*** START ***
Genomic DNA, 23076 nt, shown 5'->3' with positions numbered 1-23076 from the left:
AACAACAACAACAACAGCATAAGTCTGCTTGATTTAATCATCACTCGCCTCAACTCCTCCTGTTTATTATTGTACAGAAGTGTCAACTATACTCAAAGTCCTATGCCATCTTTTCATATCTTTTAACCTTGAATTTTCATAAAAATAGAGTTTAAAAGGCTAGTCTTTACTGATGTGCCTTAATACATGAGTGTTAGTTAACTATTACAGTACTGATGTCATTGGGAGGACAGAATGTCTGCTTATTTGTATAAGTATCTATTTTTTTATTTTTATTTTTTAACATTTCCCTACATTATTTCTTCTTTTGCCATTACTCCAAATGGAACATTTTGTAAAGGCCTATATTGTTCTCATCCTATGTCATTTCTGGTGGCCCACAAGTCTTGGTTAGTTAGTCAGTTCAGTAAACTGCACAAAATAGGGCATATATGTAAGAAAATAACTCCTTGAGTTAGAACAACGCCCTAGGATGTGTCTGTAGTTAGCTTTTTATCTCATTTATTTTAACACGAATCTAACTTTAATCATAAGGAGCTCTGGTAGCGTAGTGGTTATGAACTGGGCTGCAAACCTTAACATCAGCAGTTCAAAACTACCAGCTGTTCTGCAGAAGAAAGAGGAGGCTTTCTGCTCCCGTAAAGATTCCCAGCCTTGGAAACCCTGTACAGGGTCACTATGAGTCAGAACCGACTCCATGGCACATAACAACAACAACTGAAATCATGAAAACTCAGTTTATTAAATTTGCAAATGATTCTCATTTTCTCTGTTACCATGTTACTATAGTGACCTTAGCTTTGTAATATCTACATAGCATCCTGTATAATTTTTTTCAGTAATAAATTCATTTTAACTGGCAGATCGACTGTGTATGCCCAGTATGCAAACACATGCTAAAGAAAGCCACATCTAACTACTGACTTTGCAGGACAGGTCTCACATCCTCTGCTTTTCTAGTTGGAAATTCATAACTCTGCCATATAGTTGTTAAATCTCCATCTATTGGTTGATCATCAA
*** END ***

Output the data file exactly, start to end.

Genomic DNA, 23076 nt, shown 5'->3' with positions numbered 1-23076 from the left:
AACAACAACAACAACAGCATAAGTCTGCTTGATTTAATCATCACTCGCCTCAACTCCTCCTGTTTATTATTGTACAGAAGTGTCAACTATACTCAAAGTCCTATGCCATCTTTTCATATCTTTTAACCTTGAATTTTCATAAAAATAGAGTTTAAAAGGCTAGTCTTTACTGATGTGCCTTAATACATGAGTGTTAGTTAACTATTACAGTACTGATGTCATTGGGAGGACAGAATGTCTGCTTATTTGTATAAGTATCTATTTTTTTATTTTTATTTTTTAACATTTCCCTACATTATTTCTTCTTTTGCCATTACTCCAAATGGAACATTTTGTAAAGGCCTATATTGTTCTCATCCTATGTCATTTCTGGTGGCCCACAAGTCTTGGTTAGTTAGTCAGTTCAGTAAACTGCACAAAATAGGGCATATATGTAAGAAAATAACTCCTTGAGTTAGAACAACGCCCTAGGATGTGTCTGTAGTTAGCTTTTTATCTCATTTATTTTAACACGAATCTAACTTTAATCATAAGGAGCTCTGGTAGCGTAGTGGTTATGAACTGGGCTGCAAACCTTAACATCAGCAGTTCAAAACTACCAGCTGTTCTGCAGAAGAAAGAGGAGGCTTTCTGCTCCCGTAAAGATTCCCAGCCTTGGAAACCCTGTACAGGGTCACTATGAGTCAGAACCGACTCCATGGCACATAACAACAACAACTGAAATCATGAAAACTCAGTTTATTAAATTTGCAAATGATTCTCATTTTCTCTGTTACCATGTTACTATAGTGACCTTAGCTTTGTAATATCTACATAGCATCCTGTATAATTTTTTTCAGTAATAAATTCATTTTAACTGGCAGATCGACTGTGTATGCCCAGTATGCAAACACATGCTAAAGAAAGCCACATCTAACTACTGACTTTGCAGGACAGGTCTCACATCCTCTGCTTTTCTAGTTGGAAATTCATAACTCTGCCATATAGTTGTTAAATCTCCATCTATTGGTTGATCATCAA